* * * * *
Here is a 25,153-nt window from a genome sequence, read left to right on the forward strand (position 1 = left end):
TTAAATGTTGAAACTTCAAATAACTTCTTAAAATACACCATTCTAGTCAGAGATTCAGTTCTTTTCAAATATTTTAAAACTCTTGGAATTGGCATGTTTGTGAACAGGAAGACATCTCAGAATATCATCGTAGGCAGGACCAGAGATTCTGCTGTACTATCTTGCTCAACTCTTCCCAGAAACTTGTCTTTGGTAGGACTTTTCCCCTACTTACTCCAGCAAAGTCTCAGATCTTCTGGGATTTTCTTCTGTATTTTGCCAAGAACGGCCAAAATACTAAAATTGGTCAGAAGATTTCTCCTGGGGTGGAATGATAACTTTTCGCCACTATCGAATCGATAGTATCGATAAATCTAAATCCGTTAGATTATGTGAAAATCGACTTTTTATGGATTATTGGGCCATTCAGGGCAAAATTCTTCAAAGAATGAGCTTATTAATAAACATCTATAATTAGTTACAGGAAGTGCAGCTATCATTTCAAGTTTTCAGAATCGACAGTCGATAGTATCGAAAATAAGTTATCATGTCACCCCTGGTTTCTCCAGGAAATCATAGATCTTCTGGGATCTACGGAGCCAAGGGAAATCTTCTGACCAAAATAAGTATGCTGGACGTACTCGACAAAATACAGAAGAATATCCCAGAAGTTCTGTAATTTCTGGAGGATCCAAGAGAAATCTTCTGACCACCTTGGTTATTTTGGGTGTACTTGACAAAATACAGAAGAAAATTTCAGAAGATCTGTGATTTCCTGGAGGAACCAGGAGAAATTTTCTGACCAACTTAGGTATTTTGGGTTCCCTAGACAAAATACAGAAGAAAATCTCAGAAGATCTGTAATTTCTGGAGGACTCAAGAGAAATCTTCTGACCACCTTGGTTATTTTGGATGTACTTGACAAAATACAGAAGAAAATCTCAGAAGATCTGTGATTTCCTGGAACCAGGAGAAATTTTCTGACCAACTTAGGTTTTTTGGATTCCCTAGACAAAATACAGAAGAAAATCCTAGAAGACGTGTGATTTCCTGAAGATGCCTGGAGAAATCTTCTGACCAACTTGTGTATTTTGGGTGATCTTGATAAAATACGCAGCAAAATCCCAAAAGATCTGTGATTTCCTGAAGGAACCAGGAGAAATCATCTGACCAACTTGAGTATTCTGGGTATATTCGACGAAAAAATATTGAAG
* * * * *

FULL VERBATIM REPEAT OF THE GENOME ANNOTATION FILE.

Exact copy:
Here is a 25,153-nt window from a genome sequence, read left to right on the forward strand (position 1 = left end):
TTAAATGTTGAAACTTCAAATAACTTCTTAAAATACACCATTCTAGTCAGAGATTCAGTTCTTTTCAAATATTTTAAAACTCTTGGAATTGGCATGTTTGTGAACAGGAAGACATCTCAGAATATCATCGTAGGCAGGACCAGAGATTCTGCTGTACTATCTTGCTCAACTCTTCCCAGAAACTTGTCTTTGGTAGGACTTTTCCCCTACTTACTCCAGCAAAGTCTCAGATCTTCTGGGATTTTCTTCTGTATTTTGCCAAGAACGGCCAAAATACTAAAATTGGTCAGAAGATTTCTCCTGGGGTGGAATGATAACTTTTCGCCACTATCGAATCGATAGTATCGATAAATCTAAATCCGTTAGATTATGTGAAAATCGACTTTTTATGGATTATTGGGCCATTCAGGGCAAAATTCTTCAAAGAATGAGCTTATTAATAAACATCTATAATTAGTTACAGGAAGTGCAGCTATCATTTCAAGTTTTCAGAATCGACAGTCGATAGTATCGAAAATAAGTTATCATGTCACCCCTGGTTTCTCCAGGAAATCATAGATCTTCTGGGATCTACGGAGCCAAGGGAAATCTTCTGACCAAAATAAGTATGCTGGACGTACTCGACAAAATACAGAAGAATATCCCAGAAGTTCTGTAATTTCTGGAGGATCCAAGAGAAATCTTCTGACCACCTTGGTTATTTTGGGTGTACTTGACAAAATACAGAAGAAAATTTCAGAAGATCTGTGATTTCCTGGAGGAACCAGGAGAAATTTTCTGACCAACTTAGGTATTTTGGGTTCCCTAGACAAAATACAGAAGAAAATCTCAGAAGATCTGTAATTTCTGGAGGACTCAAGAGAAATCTTCTGACCACCTTGGTTATTTTGGATGTACTTGACAAAATACAGAAGAAAATCTCAGAAGATCTGTGATTTCCTGGAACCAGGAGAAATTTTCTGACCAACTTAGGTTTTTTGGATTCCCTAGACAAAATACAGAAGAAAATCCTAGAAGACGTGTGATTTCCTGAAGATGCCTGGAGAAATCTTCTGACCAACTTGTGTATTTTGGGTGATCTTGATAAAATACGCAGCAAAATCCCAAAAGATCTGTGATTTCCTGAAGGAACCAGGAGAAATCATCTGACCAACTTGAGTATTCTGGGTATATTCGACGAAAAAATATTGAAG